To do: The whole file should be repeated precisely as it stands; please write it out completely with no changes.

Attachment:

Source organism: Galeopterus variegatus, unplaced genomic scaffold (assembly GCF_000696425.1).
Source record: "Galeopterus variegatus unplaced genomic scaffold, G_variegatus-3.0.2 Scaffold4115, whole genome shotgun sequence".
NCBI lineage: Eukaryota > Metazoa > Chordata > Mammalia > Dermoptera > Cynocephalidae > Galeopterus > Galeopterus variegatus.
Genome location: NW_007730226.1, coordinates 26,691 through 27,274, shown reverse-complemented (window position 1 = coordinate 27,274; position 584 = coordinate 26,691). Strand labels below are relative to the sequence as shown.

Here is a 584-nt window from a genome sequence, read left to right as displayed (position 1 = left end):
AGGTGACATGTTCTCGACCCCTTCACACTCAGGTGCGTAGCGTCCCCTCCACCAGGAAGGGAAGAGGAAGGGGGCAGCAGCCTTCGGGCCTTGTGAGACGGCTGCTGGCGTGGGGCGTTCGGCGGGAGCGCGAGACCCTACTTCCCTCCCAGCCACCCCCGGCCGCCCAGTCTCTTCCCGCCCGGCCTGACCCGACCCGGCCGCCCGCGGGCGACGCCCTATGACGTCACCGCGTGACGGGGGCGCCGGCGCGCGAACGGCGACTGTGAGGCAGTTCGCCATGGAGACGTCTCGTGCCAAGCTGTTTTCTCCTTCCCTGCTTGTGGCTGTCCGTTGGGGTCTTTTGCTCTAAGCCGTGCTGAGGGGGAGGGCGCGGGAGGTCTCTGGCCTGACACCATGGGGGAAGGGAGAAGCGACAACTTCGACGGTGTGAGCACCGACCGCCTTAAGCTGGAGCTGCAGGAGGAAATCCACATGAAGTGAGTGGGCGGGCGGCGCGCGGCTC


Source organism: Galeopterus variegatus, unplaced genomic scaffold (assembly GCF_000696425.1).
Source record: "Galeopterus variegatus unplaced genomic scaffold, G_variegatus-3.0.2 Scaffold4115, whole genome shotgun sequence".
NCBI lineage: Eukaryota > Metazoa > Chordata > Mammalia > Dermoptera > Cynocephalidae > Galeopterus > Galeopterus variegatus.
Genome location: NW_007730226.1, coordinates 26,691 through 27,274, shown reverse-complemented (window position 1 = coordinate 27,274; position 584 = coordinate 26,691). Strand labels below are relative to the sequence as shown.

Here is a 584-nt window from a genome sequence, read left to right as displayed (position 1 = left end):
AGGTGACATGTTCTCGACCCCTTCACACTCAGGTGCGTAGCGTCCCCTCCACCAGGAAGGGAAGAGGAAGGGGGCAGCAGCCTTCGGGCCTTGTGAGACGGCTGCTGGCGTGGGGCGTTCGGCGGGAGCGCGAGACCCTACTTCCCTCCCAGCCACCCCCGGCCGCCCAGTCTCTTCCCGCCCGGCCTGACCCGACCCGGCCGCCCGCGGGCGACGCCCTATGACGTCACCGCGTGACGGGGGCGCCGGCGCGCGAACGGCGACTGTGAGGCAGTTCGCCATGGAGACGTCTCGTGCCAAGCTGTTTTCTCCTTCCCTGCTTGTGGCTGTCCGTTGGGGTCTTTTGCTCTAAGCCGTGCTGAGGGGGAGGGCGCGGGAGGTCTCTGGCCTGACACCATGGGGGAAGGGAGAAGCGACAACTTCGACGGTGTGAGCACCGACCGCCTTAAGCTGGAGCTGCAGGAGGAAATCCACATGAAGTGAGTGGGCGGGCGGCGCGCGGCTC